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The sneaky symptoms and hidden consequences of a TBI

| Aug 17, 2020 | Workplace Injuries |

TBI, or traumatic brain injury, is more common than most of us think. In fact, CDC numbers indicate that there are well over 2 million TBI cases each year. These injuries can happen on the sports field, on a construction site, in a car accident or even from tripping while walking or falling off a bike. Almost half of all TBIs are caused by falls, according to CDC data.

The issue is that TBI symptoms are not always readily apparent. After tripping and hitting your head during long, hot shift on a construction site, you might thinks that it’s might normal to have a headache, be excessively tired and not really clear-headed. But these are all signs of a TBI.

 5 sneaky symptoms of a TBI

Indications of a TBI can appear right away or not for days or weeks, according to the Mayo Clinic. There are many symptoms of a brain injury, and some are more obvious than others. Most people know that if someone is unconscious, very dizzy or throws up after being hit in the head, a concussion is likely.

But there are other symptoms that often are overlooked. These include:

  1. Dilated (big) pupils in the eyes
  2. A slow pulse
  3. Ringing in the ears
  4. Not being able to swallow normally
  5. Tingling in the arms or legs

Because many symptoms are invisible or do not present right away, it is important to see a medical professional any time anyone hits their head: on the job, while playing sports or after a car accident.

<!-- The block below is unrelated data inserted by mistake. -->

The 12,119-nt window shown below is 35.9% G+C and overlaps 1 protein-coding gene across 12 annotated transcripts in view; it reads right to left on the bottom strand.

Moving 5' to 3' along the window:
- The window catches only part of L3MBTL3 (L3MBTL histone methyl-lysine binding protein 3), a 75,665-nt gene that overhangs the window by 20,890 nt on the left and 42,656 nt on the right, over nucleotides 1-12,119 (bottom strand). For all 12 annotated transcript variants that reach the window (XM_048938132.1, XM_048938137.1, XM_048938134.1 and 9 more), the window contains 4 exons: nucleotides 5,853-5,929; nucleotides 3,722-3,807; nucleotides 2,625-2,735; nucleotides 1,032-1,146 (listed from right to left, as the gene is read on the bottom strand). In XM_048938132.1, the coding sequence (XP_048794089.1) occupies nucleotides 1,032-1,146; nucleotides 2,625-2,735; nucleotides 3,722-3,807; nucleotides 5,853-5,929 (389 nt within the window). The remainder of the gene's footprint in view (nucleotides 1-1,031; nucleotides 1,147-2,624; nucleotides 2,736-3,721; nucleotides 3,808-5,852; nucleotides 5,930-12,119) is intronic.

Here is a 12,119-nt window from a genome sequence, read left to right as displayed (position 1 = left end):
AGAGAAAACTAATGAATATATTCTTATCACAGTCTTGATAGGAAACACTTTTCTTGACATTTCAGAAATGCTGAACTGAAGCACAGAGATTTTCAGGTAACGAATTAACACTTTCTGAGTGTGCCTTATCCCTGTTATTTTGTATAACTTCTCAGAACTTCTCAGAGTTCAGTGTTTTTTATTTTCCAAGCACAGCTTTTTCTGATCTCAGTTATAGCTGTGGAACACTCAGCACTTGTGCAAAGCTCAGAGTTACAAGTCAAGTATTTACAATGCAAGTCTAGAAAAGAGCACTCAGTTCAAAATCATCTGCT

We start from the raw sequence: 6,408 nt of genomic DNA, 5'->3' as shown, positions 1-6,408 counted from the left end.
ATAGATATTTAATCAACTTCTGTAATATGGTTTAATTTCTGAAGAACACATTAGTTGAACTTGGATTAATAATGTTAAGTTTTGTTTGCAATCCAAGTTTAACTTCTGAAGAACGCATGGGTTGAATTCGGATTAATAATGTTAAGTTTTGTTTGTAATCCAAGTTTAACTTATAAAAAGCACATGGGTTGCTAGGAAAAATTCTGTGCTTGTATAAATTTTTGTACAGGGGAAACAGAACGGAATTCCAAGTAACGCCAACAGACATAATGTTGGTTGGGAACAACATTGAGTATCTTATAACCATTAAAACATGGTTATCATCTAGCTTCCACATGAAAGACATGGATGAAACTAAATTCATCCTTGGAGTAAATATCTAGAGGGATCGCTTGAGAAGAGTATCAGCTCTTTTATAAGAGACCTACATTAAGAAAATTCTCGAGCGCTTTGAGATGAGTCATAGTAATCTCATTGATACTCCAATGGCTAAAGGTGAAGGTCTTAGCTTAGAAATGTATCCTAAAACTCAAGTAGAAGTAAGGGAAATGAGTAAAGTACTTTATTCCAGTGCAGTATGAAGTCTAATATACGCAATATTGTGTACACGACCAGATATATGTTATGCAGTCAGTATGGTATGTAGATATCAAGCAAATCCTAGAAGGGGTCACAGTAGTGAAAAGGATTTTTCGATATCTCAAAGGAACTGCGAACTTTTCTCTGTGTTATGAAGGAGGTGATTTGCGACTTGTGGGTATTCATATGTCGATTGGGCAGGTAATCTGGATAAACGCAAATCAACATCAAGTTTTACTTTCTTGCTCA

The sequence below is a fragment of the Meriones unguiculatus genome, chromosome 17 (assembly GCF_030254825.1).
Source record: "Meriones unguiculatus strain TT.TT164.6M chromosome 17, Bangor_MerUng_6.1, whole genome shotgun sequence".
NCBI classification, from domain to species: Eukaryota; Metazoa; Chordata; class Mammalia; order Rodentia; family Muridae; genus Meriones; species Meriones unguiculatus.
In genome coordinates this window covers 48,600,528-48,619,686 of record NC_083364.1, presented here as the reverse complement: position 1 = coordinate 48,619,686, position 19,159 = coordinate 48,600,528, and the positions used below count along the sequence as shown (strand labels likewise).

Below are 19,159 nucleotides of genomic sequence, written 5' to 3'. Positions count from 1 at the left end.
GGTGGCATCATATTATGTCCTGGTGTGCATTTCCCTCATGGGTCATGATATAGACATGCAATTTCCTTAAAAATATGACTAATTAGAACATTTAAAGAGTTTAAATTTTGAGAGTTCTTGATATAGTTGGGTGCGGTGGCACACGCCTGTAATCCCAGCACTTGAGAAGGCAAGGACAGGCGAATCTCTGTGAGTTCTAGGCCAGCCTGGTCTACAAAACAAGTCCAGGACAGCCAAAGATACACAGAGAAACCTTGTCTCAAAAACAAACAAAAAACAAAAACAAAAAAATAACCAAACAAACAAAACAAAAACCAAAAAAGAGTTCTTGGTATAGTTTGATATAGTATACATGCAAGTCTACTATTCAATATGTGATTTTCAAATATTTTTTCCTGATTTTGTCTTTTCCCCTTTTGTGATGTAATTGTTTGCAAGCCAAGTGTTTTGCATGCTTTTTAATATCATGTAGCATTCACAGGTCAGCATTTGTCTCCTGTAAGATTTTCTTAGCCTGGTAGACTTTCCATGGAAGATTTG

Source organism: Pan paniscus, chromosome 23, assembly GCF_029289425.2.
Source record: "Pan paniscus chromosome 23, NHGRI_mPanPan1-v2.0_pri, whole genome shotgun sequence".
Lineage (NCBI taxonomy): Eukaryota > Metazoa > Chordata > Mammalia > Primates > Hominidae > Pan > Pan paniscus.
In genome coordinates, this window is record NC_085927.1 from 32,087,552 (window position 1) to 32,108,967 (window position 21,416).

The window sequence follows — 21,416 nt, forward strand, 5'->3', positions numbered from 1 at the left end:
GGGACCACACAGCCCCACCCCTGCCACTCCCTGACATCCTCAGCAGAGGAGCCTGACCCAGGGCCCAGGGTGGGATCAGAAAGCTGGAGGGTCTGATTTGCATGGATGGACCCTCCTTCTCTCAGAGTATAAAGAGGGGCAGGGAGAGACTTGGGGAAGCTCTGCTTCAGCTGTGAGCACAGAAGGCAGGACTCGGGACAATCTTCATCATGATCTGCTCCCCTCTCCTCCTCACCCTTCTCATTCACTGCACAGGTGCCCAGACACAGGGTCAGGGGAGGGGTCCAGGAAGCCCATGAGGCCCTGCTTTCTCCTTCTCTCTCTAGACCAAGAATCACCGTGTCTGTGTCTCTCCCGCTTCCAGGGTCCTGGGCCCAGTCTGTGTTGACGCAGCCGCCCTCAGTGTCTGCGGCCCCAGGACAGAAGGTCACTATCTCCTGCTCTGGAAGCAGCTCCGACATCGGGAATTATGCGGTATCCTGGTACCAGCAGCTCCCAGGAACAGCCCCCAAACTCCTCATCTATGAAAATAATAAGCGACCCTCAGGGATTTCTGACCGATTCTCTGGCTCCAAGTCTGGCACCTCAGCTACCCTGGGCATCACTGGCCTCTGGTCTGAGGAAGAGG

The consequences of a TBI

The consequences of a TBI are many and range from mild to severe. In mild cases, a person may lose some time at work, have some memory loss and trouble concentrating. The person may have blurred vision, may be sensitive to light and sound and feel anxious or depressed. These symptoms usually resolve over time.

In moderate to severe cases a victim may not be able to drive or come back to work as symptoms may persist. The person may be confused, have speech problems and changes in personality. This can mean a loss of independence, loss of income, loss of social connection and can lead to depression. Many marriages become strained. A TBI may also affect a person’s ability to parent.

In severe TBI cases the victim will have lost consciousness for minutes to hours. They will not be able to be woken up easily when they are sleeping. They may lose coordination and have trouble talking. These symptoms do not abate over time and can cause permanent injury.

Any time you or someone you care about is hit in the head, see a doctor. If your injury happened at work it may be to your benefit to speak with a workers’ compensation attorney.